Arts » Theater

Gag Reflex

Several laughs don't stem the mudslide of mediocrity in The Dinner Party.


Dinner for two: Cynthia Darlow and David - Brummel are the hottest dishes here.
  • Dinner for two: Cynthia Darlow and David Brummel are the hottest dishes here.
One of Gary Larson's iconic cartoons, captioned "When clowns go bad," pictured two menacing, street-tough circus jesters ready to smash cream pies into the face of an unsuspecting citizen about to come around the corner. Now that's funny. Much less amusing, however, is the moment "When clowns go serious." This happens when comedians or comedy writers suddenly feel the need to take themselves seriously and treat their comic gifts with reckless nonchalance.

In The Dinner Party, now at the Cleveland Play House, the acclaimed comedy writer and playwright Neil Simon, in an attempt to get serious, has clumsily tried to crossbreed a door-slamming French farce with a sentimental paean to marriage -- and both end up in the tank. While there are a number of laughs (how could there not be, with joke-machine Simon at the controls?), the gags all feel too familiar. But more important, Simon has created a completely far-fetched scenario and thrown into it six unbelievable people who behave in remarkably unlikely ways. This tortured context sucks the life from Simon's humor and short-circuits his bathetic forays into the meaning of interpersonal relationships.

Set in a lovely private dining room in an upscale restaurant in Paris (the scenic design by Vicki Smith, featuring a Fragonard-style mural, is delectable), The Dinner Party would have us believe that three divorced couples have shown up to share champagne and Brie with the lawyer who engineered their recent uncouplings. The implausibility of an attorney sponsoring such a volatile get-together is multiplied as the guests arrive one by one, brandishing their characterizations like placards at a political rally. First the men show up, with the Complaining Guy (Claude) meeting the Dumb Guy (Albert) before the Sarcastic Guy (André) makes his appearance. Soon they are joined by the Bitchy Gal (Mariette, Claude's ex) and the Ditzy Gal (Yvonne, who has been married twice to doltish Albert), and finally the Brazen & Horny Gal (Gabrielle, André's former wife). In addition to their cardboard personalities, Simon has Americanized these characters so much that they behave more like Long Islanders than they do French citizens.

The frivolity that is supposed to ensue, as these marital adversaries jostle each other amid their elegant surroundings, is throttled by too many of Simon's well-known pattern jokes (ba-dah-bump) and some distracting acting jobs. Sure, used-car-lot owner Albert is supposed to be a bit of a dim bulb. But the way Steve McCue plays him, if you dressed Albert in overalls, handed him a wrench, and extended his vowels a touch, he'd be a dead ringer for Goober on The Andy Griffith Show. Predictably, Simon makes fun of Albert's rented tux and his inability to talk with his mouth stuffed full of crackers. Albert falls instantly in love with popular novelist Mariette, who is given a teeth-gnashing, ever-grimacing, community-theater turn by Mary Gen Fjelstad. And joining them in their Simonized misery is Kevin Hogan (as wannabe novelist/bookstore owner Claude), who whines constantly and, for the most part, unamusingly.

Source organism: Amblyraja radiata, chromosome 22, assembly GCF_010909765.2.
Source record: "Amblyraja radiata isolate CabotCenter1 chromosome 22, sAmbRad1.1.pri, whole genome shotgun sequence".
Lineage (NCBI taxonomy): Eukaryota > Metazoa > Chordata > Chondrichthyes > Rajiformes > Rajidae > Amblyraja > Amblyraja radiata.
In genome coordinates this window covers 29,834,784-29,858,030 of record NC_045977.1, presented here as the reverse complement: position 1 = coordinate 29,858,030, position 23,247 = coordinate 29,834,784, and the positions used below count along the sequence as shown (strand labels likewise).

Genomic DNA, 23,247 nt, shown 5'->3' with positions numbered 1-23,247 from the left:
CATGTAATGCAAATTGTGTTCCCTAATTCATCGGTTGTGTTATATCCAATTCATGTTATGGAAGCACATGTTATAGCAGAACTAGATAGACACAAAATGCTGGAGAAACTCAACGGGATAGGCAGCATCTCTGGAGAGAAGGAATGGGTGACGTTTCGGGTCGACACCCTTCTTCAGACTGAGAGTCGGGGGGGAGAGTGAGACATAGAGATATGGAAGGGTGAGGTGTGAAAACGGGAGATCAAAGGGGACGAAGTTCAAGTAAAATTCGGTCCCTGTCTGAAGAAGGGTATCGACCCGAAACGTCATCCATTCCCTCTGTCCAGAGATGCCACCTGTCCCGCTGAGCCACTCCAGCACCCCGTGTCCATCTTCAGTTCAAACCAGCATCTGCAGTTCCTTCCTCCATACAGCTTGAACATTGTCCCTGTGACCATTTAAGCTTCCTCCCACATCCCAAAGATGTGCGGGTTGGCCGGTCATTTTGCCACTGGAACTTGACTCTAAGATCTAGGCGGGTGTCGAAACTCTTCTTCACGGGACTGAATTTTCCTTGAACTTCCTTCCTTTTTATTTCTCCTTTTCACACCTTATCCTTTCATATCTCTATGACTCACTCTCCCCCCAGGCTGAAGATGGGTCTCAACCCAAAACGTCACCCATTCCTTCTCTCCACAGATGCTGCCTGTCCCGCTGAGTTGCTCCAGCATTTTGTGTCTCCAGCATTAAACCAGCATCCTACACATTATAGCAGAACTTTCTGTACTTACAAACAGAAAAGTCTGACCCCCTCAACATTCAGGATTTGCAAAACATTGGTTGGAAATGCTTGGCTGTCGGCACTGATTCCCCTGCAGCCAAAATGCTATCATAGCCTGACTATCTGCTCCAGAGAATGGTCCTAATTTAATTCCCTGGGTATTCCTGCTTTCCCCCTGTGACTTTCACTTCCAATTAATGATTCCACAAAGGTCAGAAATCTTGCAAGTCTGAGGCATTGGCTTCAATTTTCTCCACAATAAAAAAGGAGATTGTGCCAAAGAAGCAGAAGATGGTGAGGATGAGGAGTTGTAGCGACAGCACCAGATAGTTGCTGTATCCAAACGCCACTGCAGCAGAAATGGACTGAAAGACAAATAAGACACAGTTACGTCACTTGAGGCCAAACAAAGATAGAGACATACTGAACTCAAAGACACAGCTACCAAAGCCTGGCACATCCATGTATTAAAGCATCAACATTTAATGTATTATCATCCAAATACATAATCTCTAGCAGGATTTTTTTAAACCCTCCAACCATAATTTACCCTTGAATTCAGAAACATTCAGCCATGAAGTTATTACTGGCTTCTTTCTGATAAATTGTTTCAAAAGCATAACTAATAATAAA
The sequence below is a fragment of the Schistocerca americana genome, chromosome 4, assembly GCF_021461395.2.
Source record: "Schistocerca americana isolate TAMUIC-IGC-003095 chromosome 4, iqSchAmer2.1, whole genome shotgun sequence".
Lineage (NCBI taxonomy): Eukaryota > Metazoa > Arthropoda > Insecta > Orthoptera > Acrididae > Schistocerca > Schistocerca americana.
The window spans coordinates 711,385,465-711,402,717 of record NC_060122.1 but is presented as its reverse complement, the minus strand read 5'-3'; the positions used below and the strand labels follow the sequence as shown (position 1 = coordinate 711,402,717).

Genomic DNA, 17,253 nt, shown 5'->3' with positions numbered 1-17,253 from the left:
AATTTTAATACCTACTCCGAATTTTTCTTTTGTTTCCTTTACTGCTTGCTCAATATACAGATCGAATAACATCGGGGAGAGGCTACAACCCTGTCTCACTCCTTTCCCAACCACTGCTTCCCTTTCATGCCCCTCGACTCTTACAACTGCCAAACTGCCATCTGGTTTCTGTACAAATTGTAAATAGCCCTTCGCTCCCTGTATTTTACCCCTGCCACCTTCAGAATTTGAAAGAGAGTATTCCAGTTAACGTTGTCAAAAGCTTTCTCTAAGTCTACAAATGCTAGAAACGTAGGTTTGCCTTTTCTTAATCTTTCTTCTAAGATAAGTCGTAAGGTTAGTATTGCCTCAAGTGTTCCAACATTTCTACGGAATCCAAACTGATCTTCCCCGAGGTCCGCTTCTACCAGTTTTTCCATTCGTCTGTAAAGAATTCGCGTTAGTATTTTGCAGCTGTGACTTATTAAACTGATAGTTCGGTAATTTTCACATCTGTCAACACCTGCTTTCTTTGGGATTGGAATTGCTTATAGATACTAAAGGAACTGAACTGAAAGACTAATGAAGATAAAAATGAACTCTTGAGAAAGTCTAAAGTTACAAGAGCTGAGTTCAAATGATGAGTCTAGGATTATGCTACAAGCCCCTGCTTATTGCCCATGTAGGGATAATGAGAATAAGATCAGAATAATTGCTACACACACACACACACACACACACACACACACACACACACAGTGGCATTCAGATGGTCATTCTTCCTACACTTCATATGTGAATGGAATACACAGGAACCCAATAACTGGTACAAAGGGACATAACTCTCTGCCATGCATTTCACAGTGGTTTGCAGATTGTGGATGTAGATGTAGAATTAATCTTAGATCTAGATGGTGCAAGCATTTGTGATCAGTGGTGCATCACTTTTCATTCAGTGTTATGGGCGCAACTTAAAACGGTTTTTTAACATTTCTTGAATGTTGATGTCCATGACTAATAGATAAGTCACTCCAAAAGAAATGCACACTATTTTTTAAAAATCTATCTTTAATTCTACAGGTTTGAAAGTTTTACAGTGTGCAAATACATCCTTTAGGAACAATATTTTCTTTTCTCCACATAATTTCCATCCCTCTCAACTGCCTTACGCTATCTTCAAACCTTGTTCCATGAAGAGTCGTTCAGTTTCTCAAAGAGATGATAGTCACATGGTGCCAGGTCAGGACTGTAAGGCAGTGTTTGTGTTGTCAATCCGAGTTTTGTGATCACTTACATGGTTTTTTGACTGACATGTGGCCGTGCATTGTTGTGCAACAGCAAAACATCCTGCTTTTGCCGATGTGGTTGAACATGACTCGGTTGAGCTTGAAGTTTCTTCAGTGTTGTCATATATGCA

Fortunately, the other half of the cast acquits itself quite well. David Brummel is a dapper and icily witty André, a polished entrepreneur who can cut anyone down in a heartbeat (commenting to antique-bookseller Claude on a work of literature: "Of course, I should never judge a book by the man who dusts its cover."). Derdriu Ring gives Yvonne a sweet vulnerability, even when faced with undeliverable and indecipherable lines such as "Your eyes would grit your pupils." And as the last and most pivotal guest, Cynthia Darlow brings a fresh edge and an odd dignity to Gabrielle's role as the desperate puppeteer of the evening's events.

The ultimate responsibility for the unevenness of this production must be handed to director Peter Hackett, the Play House's artistic director, who is heading to Dartmouth later this year to be a theater prof. Evidently, Hackett is already spending considerable time developing his classes' syllabi, since the play's pacing feels slack from beginning to end.

During the last third of this 110-minute, intermissionless mélange, Simon clearly intends to set the humor aside (ha!) and concentrate on The Meaning of Relationships. So he has his characters participate in a game, orchestrated by Gabrielle, that is meant to reveal each person's true and glorious nature. Regrettably, the game is forced ("What's the nicest thing your ex ever did?"), the participants' observations are pat (Mariette is living out Claude's authorial dream! He's jealous! Sacre bleu!), and the play awkwardly stumbles to its conclusion amid fake tears and unmotivated reconciliations. Only André gets it right by noting, as he blows this French pop stand, that "Tonight has been an embarrassment to human behavior." If only he had said that earlier, we could all have happily followed him out the door.

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